Ed De La Garza
Crystal J. Doucette
Better late than never
Even if it was a little late, Wednesday's
Freer Speech Coalition speak-out was a sign that UH students are actually
interested enough in a topic to express their opinions about it.
The event on Satellite Hill was held to
voice opposition to the tactics used in bringing a Justice for All abortion
exhibit to campus last month. The exhibit, which featured huge photographs
of aborted fetuses and information on the abortion process, drew its share
of protesters when it was set up in Butler Plaza.
It's interesting that the discussion over
the exhibit did not focus on whether abortion is right or wrong as much
as whether the display itself was appropriate. The Free Speech Coalition,
which worked with Justice for All to bring the display to UH, obviously
believed it had the right to sponsor an exhibit that showed the realities
of abortion. Those who opposed the exhibit believed there were better ways
to get the point across.
What it boils down to is an exercise of
freedom of speech. Are exhibits like that appropriate for college campuses?
Yes. Granted, they may be offensive, but considering the design and content
of the exhibit, that is clearly the goal. But people who don't believe
it was proper have the right to express their views as well -- as one speaker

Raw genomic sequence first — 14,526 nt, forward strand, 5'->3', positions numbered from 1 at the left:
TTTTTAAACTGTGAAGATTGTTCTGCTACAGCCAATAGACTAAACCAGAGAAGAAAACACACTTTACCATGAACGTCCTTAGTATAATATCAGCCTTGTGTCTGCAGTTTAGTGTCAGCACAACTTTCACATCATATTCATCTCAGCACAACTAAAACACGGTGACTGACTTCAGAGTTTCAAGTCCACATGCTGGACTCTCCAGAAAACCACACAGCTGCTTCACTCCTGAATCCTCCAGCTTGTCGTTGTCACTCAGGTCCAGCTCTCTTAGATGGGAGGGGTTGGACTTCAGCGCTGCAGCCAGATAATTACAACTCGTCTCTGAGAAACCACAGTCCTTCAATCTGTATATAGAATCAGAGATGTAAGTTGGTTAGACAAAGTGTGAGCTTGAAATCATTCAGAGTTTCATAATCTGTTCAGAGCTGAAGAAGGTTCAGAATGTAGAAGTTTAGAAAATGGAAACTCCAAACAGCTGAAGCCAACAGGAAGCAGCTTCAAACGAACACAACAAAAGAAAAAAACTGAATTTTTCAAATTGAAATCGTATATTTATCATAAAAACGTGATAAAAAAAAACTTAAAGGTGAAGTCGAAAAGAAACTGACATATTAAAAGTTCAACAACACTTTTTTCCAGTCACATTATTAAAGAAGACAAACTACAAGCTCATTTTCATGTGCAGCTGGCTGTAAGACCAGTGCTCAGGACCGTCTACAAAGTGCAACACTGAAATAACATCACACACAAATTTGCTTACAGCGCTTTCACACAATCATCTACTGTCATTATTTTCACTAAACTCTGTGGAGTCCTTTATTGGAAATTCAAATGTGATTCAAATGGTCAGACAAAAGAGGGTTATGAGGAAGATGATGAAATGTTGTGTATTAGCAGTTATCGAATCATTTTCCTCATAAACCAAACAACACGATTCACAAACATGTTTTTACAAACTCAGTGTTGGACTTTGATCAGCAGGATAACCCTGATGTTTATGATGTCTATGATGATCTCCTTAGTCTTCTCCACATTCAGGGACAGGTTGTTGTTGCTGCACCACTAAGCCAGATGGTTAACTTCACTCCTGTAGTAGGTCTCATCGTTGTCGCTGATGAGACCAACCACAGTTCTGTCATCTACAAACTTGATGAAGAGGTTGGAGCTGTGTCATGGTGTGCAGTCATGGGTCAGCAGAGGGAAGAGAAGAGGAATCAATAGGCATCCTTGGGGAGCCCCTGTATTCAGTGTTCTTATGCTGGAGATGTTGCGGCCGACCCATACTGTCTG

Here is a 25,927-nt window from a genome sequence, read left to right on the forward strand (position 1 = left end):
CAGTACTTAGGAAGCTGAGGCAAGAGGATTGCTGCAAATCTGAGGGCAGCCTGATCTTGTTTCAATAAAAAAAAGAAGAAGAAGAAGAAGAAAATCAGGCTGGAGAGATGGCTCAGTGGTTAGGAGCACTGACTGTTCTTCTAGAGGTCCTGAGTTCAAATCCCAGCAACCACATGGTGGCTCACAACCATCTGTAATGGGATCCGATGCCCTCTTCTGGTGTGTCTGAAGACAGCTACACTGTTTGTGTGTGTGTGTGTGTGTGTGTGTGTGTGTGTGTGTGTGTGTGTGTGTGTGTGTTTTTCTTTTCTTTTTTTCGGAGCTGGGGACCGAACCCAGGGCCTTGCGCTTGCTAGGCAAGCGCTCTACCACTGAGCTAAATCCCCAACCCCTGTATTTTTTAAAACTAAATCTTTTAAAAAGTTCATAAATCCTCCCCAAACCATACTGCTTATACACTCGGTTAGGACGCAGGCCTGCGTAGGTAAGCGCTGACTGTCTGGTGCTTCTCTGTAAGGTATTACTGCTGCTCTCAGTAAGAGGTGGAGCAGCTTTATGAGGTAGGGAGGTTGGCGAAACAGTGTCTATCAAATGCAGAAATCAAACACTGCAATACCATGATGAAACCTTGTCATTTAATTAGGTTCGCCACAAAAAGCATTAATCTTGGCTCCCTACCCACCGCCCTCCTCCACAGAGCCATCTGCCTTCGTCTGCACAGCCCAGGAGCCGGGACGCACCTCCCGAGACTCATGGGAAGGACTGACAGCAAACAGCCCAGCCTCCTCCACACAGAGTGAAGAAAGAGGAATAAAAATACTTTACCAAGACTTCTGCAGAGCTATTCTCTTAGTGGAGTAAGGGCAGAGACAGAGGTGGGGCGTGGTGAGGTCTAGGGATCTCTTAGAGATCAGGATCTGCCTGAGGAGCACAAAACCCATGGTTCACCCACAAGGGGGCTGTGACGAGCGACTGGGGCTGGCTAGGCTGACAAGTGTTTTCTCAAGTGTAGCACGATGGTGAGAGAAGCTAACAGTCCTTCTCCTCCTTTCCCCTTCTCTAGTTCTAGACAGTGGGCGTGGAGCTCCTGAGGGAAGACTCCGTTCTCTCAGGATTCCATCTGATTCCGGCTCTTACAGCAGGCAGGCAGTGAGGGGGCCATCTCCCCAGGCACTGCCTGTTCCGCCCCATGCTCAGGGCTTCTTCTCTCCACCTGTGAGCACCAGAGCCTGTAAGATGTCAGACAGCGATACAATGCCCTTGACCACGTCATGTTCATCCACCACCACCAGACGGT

at Wednesday's rally said, speaking in front of the Satellite doesn't have
the same impact a two-story-high series of color photos does, but it is
effective in its own way.
These are the types of discussions that
go on daily at colleges across the nation, and we wish there were more
of them here -- particularly about things that concern students directly.
For example, only a handful of students have shown up for forums held to
offer information on student fee increases in the past few years. Why?
These increases -- some of which are quite large -- will affect all of
us. It would seem students would want to know as much as possible about
an issue that takes a bite out of their pocketbooks.
By the same token, students rarely show
up at the Student Government Association meetings, where policy is set
that ostensibly affects the entire student population. Yes, a group of
students did regularly attend the meetings this semester, but it was no
coincidence that the one time President James Robertson Jr. wasn't there,
the audience wasn't, either.
The simple fact is that students cannot
complain about things happening on campus if they don't take the initiative
to make their voices heard.